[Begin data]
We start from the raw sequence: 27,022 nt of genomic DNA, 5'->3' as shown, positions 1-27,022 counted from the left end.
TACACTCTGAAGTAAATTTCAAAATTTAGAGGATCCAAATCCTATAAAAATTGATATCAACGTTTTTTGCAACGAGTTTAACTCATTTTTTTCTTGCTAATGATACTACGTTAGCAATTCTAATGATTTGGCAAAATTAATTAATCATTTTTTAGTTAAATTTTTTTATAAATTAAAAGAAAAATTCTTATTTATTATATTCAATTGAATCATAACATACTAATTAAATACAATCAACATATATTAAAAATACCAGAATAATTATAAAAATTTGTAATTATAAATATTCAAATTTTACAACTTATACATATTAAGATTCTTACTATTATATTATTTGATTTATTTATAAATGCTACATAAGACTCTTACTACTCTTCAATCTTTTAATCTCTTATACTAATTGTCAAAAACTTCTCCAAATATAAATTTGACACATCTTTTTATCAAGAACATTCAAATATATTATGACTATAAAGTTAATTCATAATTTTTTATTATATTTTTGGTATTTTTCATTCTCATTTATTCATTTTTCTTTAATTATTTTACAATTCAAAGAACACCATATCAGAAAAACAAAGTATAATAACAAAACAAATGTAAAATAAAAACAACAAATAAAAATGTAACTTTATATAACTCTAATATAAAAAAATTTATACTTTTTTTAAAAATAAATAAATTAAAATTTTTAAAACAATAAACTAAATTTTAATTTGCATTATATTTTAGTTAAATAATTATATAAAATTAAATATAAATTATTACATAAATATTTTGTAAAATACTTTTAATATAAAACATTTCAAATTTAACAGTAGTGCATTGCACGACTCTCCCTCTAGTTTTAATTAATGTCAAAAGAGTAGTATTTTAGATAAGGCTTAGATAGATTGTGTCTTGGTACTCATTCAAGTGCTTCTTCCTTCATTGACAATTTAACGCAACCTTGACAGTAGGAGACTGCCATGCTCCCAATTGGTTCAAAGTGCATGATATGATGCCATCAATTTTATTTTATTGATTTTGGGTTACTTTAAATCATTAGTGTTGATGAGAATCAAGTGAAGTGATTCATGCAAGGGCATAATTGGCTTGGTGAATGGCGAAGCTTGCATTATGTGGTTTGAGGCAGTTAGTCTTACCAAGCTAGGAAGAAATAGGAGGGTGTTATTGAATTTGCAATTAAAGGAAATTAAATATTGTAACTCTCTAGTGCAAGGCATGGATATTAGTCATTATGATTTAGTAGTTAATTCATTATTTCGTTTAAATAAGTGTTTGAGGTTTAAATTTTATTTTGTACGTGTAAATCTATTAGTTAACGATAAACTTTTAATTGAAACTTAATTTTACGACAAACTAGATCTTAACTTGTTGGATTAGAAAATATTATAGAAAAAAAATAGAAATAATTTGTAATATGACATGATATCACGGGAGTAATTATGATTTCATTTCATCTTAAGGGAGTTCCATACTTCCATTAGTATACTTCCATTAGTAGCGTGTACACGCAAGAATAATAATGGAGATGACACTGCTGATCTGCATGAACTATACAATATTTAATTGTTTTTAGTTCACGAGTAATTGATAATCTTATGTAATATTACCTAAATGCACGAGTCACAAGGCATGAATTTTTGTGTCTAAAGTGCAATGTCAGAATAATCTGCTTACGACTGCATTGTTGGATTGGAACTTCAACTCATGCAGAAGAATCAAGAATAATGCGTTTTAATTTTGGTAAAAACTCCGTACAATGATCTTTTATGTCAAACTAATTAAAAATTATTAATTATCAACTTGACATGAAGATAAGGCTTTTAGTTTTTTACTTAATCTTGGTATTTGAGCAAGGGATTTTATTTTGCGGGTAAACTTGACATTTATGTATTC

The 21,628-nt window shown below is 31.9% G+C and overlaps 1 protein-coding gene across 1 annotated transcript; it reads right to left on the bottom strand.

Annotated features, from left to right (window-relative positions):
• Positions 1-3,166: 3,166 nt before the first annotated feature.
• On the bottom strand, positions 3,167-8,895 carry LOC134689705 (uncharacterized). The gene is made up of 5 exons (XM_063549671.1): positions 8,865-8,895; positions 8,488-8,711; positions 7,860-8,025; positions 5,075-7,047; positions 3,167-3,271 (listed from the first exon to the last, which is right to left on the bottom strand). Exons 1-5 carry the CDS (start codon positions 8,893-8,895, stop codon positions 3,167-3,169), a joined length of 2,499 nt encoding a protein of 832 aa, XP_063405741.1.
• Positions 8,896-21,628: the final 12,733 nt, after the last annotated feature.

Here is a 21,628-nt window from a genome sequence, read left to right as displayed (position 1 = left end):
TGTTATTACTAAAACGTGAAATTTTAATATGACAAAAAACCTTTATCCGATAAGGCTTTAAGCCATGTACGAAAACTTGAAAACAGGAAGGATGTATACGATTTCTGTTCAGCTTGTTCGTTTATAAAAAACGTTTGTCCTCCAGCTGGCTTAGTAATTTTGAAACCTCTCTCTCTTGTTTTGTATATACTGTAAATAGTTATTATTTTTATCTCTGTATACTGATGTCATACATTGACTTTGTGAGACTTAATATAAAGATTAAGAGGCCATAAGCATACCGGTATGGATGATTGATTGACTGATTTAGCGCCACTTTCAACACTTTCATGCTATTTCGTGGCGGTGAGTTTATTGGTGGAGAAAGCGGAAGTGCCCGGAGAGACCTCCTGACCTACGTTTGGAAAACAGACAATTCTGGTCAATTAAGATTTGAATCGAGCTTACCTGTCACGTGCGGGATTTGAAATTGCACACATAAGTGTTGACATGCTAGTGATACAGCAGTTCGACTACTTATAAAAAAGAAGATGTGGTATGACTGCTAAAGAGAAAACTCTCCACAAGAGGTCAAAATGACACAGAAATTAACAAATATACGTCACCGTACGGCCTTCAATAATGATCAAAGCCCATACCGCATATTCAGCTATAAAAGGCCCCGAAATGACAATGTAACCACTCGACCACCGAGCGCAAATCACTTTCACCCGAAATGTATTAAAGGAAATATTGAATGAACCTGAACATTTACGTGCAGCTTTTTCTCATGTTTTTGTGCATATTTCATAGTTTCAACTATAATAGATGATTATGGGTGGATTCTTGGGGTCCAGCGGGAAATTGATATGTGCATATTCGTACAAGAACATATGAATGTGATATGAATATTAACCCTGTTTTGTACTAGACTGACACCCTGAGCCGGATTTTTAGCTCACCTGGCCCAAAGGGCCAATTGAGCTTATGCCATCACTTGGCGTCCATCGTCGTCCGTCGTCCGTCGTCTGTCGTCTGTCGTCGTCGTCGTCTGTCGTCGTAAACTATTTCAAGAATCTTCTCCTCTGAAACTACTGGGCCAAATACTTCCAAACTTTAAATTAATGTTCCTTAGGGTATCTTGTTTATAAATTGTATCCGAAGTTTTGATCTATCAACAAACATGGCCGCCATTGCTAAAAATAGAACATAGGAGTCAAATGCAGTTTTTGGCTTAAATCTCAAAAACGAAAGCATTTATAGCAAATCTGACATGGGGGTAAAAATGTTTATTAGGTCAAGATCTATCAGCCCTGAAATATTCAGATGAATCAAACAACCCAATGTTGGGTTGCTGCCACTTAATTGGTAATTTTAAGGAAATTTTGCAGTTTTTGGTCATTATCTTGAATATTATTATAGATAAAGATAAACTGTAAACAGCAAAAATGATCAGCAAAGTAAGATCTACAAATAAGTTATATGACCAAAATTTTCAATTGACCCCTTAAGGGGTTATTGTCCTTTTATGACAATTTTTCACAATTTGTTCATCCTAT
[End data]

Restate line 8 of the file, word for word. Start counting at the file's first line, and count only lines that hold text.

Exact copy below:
Here is a 21,628-nt window from a genome sequence, read left to right as displayed (position 1 = left end):